Click here to view
|Figure 1: Scatter plot depicting the correlation between maximal inspiratory pressure and FEV1|
Click here to view
A positive linear correlation was seen between MEP and FEV1, and the MEP P values were higher than MIP P values [Figure 2]. A negative correlation existed between MIP and MEP with age [Figure 3] and [Figure 4]. With increase in age, there was a decrease in both MIP and MEP. According to the value of FEV1%, the results revealed that 30% of COPD patients had very severe airflow obstruction (FEV1 <30%), 35% had severe airflow obstruction (FEV1 30%–50%), 25% had moderate airflow obstruction (FEV1 50%–80%), and 9% of patients had mild airflow obstruction (FEV1 >80%) [Table 4].
|Figure 2: Scatter plot depicting the correlation between Maximal expiratory pressure and FEV1|
Click here to view
|Figure 4: Scatter plot depicting the correlation between maximal expiratory pressure and age|
Click here to view
As the severity of airflow obstruction is progressively increasing, the value of MIP and MEP were significantly lowered in patients with severe and very severe airway obstruction with a statistically significant difference between the levels of airway obstruction concerning MIP value (F-test-29.31, P < 0.001) and MEP value (F-test-15.67, P < 0.001) [Table 5].
|Table 5: Comparison between the chronic obstructive pulmonary disease subjects according to the level of severity concerning the maximum inspiratory pressure and maximum expiratory pressure (cm H2O)|
Click here to view
It is seen from the box and error plot that there was a decrease in MIP and MEP with increasing severity of COPD [Figure 5] and [Figure 6]. There is a positive correlation between MIP and MEP [Figure 7].
|Figure 5: Box error plot showing the correlation between maximal inspiratory pressure and different stages of chronic obstructive pulmonary disease severity (GOLD criteria). 1 - Mild, 2 - Moderate, 3 - Severe, 4 - Very Severe|
Click here to view
|Figure 6: Box error plot showing the correlation between Maximal expiratory pressure and different stages of chronic obstructive pulmonary disease severity (GOLD criteria). 1 - Mild, 2 - Moderate, 3 - Severe, 4 - Very Severe|
Click here to view
|Figure 7: Scatter plot depicting the correlation between Maximal inspiratory pressure and Maximal expiratory pressure|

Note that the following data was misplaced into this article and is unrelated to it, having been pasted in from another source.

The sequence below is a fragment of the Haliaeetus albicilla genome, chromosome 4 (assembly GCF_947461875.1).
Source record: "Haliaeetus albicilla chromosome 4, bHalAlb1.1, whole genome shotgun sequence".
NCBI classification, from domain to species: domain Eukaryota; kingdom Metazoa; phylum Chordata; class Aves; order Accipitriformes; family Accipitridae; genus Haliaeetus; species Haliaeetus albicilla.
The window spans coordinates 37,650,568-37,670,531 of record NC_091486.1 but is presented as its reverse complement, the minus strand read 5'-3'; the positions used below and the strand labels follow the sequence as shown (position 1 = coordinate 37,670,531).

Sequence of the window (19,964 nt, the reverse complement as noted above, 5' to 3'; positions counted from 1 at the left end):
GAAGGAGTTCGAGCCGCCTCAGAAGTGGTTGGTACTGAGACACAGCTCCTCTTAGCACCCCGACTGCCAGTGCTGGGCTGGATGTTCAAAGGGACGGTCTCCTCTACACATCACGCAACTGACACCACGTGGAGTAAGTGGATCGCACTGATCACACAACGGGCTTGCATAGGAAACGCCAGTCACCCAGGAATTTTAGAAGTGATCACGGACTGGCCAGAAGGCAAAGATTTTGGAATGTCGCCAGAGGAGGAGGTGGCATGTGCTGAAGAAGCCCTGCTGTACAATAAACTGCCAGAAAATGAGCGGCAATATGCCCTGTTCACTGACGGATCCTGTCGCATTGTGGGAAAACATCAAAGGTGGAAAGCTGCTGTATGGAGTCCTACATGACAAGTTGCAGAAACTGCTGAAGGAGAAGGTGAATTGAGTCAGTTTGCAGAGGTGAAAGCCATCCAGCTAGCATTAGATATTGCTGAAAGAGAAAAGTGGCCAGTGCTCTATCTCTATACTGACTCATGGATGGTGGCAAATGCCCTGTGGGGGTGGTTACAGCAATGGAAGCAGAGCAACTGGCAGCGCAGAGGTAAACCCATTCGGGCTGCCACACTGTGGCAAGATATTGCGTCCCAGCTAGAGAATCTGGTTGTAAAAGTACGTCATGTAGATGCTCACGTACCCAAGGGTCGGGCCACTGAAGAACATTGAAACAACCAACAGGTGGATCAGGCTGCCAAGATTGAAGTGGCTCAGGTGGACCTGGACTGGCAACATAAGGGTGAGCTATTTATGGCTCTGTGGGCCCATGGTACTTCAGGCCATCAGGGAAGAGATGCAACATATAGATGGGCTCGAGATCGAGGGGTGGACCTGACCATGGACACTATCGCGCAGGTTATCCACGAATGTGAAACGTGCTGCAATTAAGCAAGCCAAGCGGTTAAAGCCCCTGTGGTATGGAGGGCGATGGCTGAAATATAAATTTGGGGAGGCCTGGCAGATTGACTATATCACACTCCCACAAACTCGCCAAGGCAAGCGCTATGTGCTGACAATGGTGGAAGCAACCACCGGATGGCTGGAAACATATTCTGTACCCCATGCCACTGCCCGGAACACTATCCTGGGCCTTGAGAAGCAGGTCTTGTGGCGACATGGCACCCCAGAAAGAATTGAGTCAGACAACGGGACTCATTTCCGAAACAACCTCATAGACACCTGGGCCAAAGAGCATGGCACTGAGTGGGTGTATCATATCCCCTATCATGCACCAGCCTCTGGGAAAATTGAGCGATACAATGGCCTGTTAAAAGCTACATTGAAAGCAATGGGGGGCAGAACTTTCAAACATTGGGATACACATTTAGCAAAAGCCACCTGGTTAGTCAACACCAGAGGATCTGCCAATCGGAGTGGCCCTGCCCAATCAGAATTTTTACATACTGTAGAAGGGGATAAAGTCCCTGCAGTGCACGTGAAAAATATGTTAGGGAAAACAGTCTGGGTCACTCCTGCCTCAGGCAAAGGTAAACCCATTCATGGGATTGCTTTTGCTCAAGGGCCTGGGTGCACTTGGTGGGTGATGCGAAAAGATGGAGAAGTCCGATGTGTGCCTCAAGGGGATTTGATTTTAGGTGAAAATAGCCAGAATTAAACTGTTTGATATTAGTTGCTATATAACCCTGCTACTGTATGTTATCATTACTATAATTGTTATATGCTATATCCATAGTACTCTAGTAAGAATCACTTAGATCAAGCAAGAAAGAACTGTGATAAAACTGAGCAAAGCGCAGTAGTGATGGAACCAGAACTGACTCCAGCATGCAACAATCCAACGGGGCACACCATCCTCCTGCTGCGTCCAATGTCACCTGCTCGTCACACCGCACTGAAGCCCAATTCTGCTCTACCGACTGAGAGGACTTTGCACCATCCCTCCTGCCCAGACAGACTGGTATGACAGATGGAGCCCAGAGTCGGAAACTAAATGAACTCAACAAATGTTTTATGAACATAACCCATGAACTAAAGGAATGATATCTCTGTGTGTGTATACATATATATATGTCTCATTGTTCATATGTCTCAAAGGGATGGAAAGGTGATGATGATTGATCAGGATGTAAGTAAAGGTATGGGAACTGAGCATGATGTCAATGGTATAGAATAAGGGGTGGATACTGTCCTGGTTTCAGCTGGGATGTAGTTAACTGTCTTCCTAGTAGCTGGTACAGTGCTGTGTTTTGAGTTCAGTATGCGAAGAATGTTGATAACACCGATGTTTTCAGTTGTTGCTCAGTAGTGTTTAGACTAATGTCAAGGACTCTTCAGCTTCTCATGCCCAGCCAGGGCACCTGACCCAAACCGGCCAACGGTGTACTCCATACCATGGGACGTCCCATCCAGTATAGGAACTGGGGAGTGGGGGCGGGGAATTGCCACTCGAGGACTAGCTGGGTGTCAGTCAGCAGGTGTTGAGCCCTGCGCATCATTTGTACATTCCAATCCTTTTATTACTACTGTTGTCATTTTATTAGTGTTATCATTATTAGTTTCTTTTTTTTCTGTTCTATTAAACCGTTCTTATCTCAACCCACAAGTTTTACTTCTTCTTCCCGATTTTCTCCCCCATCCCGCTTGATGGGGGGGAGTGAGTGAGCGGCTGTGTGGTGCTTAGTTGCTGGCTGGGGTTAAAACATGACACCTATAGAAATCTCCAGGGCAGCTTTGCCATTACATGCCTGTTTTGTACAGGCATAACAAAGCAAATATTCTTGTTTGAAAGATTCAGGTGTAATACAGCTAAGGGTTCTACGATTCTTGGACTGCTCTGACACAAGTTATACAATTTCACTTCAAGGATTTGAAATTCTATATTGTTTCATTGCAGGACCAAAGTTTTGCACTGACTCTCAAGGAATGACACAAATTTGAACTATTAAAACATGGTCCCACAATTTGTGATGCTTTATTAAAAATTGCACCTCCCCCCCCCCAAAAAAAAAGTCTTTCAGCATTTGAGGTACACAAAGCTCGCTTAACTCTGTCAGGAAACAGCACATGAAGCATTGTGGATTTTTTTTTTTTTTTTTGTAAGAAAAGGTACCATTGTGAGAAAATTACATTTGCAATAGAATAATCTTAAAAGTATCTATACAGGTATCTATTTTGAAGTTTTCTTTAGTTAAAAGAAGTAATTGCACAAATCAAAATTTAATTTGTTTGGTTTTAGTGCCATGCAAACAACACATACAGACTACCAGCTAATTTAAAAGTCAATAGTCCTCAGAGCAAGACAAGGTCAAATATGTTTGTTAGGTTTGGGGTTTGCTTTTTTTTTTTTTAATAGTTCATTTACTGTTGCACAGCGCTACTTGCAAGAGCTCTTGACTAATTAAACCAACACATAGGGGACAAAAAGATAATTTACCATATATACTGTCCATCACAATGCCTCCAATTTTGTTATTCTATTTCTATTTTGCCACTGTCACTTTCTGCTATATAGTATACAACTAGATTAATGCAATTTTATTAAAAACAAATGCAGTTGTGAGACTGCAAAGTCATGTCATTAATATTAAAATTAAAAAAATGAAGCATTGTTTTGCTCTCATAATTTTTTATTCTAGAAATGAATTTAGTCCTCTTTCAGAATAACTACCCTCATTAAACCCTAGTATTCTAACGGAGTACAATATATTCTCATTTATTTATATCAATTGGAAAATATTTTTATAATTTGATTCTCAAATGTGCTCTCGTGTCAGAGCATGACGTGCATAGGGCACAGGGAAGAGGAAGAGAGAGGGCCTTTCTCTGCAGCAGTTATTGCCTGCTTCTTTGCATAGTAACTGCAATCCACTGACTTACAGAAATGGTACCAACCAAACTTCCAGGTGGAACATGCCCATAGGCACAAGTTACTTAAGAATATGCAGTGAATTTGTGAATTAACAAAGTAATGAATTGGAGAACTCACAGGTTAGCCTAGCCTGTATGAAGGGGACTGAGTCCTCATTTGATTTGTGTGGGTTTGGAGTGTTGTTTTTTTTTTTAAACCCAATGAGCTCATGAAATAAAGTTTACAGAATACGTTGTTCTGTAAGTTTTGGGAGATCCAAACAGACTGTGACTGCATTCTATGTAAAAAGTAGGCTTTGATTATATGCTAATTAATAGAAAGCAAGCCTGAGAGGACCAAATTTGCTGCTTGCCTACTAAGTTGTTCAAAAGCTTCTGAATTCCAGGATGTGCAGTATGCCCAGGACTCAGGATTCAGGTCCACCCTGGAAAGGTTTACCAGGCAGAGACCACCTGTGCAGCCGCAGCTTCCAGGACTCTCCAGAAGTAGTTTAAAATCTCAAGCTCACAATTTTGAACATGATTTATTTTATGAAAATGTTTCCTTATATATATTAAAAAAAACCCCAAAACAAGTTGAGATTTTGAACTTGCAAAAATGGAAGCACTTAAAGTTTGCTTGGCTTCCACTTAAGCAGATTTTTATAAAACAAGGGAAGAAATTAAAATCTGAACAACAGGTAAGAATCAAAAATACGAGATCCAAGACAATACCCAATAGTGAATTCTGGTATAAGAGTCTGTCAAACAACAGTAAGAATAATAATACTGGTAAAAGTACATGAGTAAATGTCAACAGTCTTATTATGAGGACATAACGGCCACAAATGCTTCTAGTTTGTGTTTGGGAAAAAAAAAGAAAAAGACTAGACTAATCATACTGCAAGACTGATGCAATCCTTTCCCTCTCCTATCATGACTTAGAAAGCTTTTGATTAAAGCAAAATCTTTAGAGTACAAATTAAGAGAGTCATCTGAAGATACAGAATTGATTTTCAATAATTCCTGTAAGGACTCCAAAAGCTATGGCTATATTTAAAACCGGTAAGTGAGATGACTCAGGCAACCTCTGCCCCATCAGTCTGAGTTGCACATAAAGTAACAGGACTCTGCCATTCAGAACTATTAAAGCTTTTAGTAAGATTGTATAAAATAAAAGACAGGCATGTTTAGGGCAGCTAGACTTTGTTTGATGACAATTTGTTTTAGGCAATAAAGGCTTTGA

Click here to view
| Discussion|| |
The results show that the MIP values among male COPD patients were much lower than their age-matched controls. The MIP (inspiratory muscle strength) values were more affected when compared to MEP (expiratory muscle strength) values in COPD patients. There was a decline in MIP and MEP with increase in age.
MIP and MEP correlated with FEV1, i.e., when FEV1 reduced, MIP and MEP also reduced significantly. The results obtained in the present study were in parallel with some of the recent literature. In addition, it was seen that respiratory muscle weakness occurs early in COPD with a decline in MIP and MEP as the severity of the disease (GOLD Criteria) progressed. The results show that the MIP values among COPD patients were much lower than their age-matched normal people. However, the MEP values did not show much of a difference in the (60–70) years of age group. The MIP (inspiratory muscle strength) values were more affected when compared to MEP (expiratory muscle strength) values in COPD patients. According to a study done by Voicu et al., MIP was significantly decreased in moderate to severe stages of COPD which correlated with decreased effort capacity as measured by 6-min walk distance.
The lean body mass decreases with increase in the severity of the disease. Thus, there is decreased muscle strength which is induced by various factors such as oxidative stress, inflammatory status, metabolic and nutritional dysfunction, bed rest, and prolonged steroid treatment. MIP and MEP indicate the state of respiratory muscle strength and is related to the severity of COPD and spirometric indices.